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Madwoman In The Attic Essay

1315 words - 6 pages

There are many ways to relate Sandra M. Gilbert and Susan Gubar’s female literary criticism “Infection in the Sentence” to the fiction novel Jane Eyre by Charlotte Bronte. However, from all their criticisms in “Infection in the Sentence” what interested me the most was the one criticism that they had made on Victorian women writers depicting female characters as either the angel or as the monster of the story. This was widely evident in Jane Eyre where both Jane in her childhood and Bertha after marriage are depicted as madwomen. According to Gilbert and Gubar’s perception, nineteenth-century women writers did this to maintain womanhood for themselves and their heroines. This was something ...view middle of the document...

Similarly, Bronte being a 19th century woman writer created this obsessive madwoman character of Bertha in Jane Eyre. After my analysis of the novel, I found that to develop the character of madwoman Bronte had created several premonitions of Bertha, such as strange laughs, screams, and meaningless destruction. As Jane described the strange laugh in the following passage: “It was a curious laugh; distinct, formal, and mirthless. I stopped: the sound ceased, only for an instant; it began again, louder: for at first, though distinct, it was very low” (Bronte 163). While reading this passage, at first I shared a similar reaction to Jane which was to be “superstitiously afraid” of the ghosts (Bronte 164). However, it also gave me a hint on the development of some kind of horror and the possibility of being a supernatural or monstrous element in the novel.
Evidently, after Jane’s encounter with the strange laughs, the premonition came into reality and Bertha became visible in ghostly apparitions. At first, her ghostly apparition was evident when she wickedly attempted to set fire to Rochester’s bed. For the most part, the fire incident created chaos in Thornfield and added more to the development of madwoman figure of Bertha. I used the following passage to interpret this: “Something creaked: it was a door ajar; and that door was Mr. Rochester’s and the smoke rushed in a cloud from thence. I thought of no more of Mrs. Fairfax…no more of Grace Poole……Tongues of flame darted round the bed: the curtains were on fire.” (Bronte 226). From the above passage, I also learned that Bronte had used fire as another element to show the increasing rage and passion of her dark characters like Bertha. In addition, this was also something that was parallel to the argument that Gilbert and Gubar had made earlier about monster characters having the tendency of being angry and passionate. Moreover, another dreadful act of Bertha was stabbing of her own brother. As a reader, this incident to me was very shocking and a complete revelation of Bertha being a very disturbed person.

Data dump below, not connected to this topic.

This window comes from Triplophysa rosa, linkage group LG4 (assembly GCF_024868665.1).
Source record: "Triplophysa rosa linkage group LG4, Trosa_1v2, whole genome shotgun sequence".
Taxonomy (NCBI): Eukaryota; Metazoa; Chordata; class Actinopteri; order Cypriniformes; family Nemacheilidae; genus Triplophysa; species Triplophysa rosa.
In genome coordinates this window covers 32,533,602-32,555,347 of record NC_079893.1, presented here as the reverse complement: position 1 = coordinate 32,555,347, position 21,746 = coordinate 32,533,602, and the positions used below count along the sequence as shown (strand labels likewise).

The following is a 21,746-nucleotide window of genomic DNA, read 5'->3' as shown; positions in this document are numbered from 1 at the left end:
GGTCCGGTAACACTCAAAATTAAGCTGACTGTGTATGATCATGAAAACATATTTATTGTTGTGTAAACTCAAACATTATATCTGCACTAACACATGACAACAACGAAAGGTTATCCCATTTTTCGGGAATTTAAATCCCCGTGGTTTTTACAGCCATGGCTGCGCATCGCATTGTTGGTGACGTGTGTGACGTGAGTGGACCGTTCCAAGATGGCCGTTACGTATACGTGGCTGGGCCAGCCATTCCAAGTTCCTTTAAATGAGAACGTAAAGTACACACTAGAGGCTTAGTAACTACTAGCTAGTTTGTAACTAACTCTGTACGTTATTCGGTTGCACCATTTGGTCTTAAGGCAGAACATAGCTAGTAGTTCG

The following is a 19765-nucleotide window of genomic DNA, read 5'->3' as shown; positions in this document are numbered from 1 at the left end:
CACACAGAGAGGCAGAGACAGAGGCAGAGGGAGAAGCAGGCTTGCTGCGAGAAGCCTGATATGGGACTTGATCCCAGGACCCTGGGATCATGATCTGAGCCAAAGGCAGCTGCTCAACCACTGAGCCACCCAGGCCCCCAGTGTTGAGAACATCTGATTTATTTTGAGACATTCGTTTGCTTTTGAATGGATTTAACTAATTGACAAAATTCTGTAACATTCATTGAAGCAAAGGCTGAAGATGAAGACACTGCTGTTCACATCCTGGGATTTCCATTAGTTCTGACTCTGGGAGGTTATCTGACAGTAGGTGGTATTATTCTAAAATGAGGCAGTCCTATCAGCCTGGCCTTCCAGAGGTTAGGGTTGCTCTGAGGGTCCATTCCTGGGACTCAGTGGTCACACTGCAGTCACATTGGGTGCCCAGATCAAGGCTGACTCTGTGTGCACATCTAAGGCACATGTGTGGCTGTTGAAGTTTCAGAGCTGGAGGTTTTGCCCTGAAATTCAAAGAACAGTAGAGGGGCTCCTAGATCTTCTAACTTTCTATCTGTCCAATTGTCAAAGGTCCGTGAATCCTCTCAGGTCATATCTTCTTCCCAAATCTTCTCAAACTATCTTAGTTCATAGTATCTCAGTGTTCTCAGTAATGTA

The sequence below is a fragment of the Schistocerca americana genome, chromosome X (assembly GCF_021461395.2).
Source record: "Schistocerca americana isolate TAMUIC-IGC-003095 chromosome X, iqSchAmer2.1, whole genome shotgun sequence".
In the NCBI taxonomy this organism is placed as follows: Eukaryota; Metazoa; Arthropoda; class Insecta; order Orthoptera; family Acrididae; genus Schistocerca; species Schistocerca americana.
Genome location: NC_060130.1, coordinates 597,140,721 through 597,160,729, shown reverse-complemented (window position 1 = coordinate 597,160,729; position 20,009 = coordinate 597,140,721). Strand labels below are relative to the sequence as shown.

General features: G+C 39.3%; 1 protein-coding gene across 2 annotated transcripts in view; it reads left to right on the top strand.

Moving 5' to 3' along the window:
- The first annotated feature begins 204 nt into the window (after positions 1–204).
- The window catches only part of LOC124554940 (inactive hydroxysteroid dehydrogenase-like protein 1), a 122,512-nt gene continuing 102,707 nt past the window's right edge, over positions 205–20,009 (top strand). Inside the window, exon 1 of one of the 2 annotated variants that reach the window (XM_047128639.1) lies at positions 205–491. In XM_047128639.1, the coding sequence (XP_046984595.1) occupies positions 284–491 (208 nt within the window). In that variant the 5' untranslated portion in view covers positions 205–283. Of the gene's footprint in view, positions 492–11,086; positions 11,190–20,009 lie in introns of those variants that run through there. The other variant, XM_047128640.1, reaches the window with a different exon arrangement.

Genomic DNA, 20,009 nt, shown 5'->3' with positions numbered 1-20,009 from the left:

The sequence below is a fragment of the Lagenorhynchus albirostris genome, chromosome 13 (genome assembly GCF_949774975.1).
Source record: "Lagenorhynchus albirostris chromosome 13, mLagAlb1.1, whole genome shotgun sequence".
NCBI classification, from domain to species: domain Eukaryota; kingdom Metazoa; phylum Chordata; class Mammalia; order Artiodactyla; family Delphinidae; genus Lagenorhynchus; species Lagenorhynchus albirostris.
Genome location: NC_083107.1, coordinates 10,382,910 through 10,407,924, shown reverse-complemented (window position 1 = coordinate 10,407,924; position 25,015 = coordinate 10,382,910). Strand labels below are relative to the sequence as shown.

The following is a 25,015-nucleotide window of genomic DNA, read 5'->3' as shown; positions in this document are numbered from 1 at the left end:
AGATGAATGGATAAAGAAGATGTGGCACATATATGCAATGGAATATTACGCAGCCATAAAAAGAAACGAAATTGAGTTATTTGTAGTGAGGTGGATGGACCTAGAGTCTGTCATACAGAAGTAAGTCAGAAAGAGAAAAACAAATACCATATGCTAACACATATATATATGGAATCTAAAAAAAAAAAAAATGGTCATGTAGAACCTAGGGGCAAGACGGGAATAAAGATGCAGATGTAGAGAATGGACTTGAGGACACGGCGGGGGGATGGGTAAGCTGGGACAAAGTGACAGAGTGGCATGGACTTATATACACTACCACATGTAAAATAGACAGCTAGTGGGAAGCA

As we can see from the above evidence, Bronte had created several such incidents to let readers judge the character of Bertha. Intelligently, Bronte never gave chance for Bertha to speak in the novel. I do not know if one has noticed, but whatever we know about Bertha’s character is always from the acts she has committed and what Rochester speaks of her. If thoughts of Bertha were to be involved in the novel, then it might be that we as readers would have gotten a different perspective of her being mad. Therefore, I believe that Bronte had purposely done this as a 19th century woman writer to create this madwoman character in her novel. In addition, Rochester’s...

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